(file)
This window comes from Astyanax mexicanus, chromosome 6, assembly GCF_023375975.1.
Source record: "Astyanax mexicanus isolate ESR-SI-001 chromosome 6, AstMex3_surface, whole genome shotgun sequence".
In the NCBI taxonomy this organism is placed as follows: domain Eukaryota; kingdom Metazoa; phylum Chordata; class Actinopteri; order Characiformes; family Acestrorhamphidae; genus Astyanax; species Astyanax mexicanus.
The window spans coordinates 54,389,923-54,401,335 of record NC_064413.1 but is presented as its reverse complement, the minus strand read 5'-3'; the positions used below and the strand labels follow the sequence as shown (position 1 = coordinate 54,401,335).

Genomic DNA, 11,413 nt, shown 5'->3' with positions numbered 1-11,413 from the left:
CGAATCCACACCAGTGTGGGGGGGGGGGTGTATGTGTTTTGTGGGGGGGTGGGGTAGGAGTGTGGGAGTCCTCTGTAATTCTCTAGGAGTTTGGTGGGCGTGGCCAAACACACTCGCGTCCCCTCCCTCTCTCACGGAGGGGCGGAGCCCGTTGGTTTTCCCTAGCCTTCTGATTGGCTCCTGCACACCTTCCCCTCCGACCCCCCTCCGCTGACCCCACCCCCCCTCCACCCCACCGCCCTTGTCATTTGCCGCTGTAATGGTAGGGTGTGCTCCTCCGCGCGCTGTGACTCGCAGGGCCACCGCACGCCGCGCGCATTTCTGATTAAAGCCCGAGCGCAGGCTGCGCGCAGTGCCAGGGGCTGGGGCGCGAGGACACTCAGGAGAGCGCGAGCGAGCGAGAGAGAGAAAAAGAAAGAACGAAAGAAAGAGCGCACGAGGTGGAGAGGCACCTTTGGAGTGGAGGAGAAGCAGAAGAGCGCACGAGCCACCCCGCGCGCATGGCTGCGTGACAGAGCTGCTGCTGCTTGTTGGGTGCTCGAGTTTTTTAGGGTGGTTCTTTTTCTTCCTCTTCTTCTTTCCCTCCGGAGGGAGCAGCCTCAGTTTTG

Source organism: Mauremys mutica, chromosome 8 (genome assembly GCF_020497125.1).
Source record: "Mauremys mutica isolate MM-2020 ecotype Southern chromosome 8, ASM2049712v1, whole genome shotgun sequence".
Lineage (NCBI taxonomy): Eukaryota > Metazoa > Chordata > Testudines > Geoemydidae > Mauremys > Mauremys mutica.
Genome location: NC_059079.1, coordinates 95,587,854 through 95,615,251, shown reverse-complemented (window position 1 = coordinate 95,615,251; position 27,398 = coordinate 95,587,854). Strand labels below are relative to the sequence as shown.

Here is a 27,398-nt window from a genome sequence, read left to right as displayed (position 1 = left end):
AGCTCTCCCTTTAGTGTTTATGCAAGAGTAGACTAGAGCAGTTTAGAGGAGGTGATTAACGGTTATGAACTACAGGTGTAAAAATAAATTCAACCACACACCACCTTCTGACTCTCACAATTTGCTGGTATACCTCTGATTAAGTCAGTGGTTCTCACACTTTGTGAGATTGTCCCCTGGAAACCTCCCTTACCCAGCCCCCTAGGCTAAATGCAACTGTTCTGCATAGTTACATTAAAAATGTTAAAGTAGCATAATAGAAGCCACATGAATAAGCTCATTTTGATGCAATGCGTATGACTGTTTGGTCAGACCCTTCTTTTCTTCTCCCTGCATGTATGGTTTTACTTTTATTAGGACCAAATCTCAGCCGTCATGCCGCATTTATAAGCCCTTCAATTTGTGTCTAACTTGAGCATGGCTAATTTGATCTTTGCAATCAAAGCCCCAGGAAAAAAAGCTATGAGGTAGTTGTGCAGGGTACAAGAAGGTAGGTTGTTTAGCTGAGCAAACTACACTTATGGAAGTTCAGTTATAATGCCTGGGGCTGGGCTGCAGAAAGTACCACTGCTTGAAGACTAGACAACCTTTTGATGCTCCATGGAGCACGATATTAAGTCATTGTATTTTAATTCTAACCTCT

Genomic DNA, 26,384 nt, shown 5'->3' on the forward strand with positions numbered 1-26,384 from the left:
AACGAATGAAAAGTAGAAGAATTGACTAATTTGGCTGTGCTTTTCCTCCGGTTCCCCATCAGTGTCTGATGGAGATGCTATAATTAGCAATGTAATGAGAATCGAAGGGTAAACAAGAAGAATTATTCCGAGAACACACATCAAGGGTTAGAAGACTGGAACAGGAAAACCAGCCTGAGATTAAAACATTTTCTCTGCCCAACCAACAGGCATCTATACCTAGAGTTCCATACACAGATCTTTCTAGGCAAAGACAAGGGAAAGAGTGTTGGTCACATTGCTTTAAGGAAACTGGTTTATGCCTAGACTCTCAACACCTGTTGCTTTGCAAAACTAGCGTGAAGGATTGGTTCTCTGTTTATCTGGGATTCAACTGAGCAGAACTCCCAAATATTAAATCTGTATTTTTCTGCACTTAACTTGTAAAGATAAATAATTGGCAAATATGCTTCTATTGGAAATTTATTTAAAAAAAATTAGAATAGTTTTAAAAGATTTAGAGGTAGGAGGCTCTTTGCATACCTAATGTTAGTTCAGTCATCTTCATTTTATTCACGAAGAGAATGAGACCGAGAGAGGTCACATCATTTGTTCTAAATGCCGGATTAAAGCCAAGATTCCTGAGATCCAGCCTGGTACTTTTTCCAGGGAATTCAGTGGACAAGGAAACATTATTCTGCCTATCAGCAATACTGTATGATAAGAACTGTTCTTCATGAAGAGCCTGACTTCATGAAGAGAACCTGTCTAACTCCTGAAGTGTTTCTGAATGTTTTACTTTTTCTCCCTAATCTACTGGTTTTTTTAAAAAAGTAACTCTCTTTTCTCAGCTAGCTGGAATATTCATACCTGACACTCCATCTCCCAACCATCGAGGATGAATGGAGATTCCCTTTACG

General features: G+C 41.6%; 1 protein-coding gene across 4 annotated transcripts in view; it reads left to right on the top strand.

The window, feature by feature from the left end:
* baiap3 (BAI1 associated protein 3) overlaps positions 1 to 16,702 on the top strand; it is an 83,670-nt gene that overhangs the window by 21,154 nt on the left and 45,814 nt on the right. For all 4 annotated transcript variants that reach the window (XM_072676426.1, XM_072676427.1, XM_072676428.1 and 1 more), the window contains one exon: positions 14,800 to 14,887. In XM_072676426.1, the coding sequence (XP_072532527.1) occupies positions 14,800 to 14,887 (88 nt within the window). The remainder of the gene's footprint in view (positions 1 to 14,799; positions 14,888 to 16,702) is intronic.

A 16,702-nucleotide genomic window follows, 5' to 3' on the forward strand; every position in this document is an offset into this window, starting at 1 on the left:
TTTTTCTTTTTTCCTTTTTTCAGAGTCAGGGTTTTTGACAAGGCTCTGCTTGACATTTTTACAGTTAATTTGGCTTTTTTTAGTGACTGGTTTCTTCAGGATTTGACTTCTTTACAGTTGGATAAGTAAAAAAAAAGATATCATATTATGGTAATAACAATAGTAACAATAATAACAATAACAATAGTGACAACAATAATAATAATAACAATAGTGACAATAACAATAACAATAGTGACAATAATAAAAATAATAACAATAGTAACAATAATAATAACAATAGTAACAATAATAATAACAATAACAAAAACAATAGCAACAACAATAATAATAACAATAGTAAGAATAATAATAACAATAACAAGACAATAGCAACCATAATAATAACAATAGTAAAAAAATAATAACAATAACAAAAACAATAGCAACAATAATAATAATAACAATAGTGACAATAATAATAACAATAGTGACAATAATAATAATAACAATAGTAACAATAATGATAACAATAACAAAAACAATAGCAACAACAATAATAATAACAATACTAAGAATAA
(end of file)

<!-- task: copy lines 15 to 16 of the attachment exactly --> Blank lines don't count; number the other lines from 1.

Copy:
General features: G+C 41.6%; 1 protein-coding gene across 4 annotated transcripts in view; it reads left to right on the top strand.

The window, feature by feature from the left end: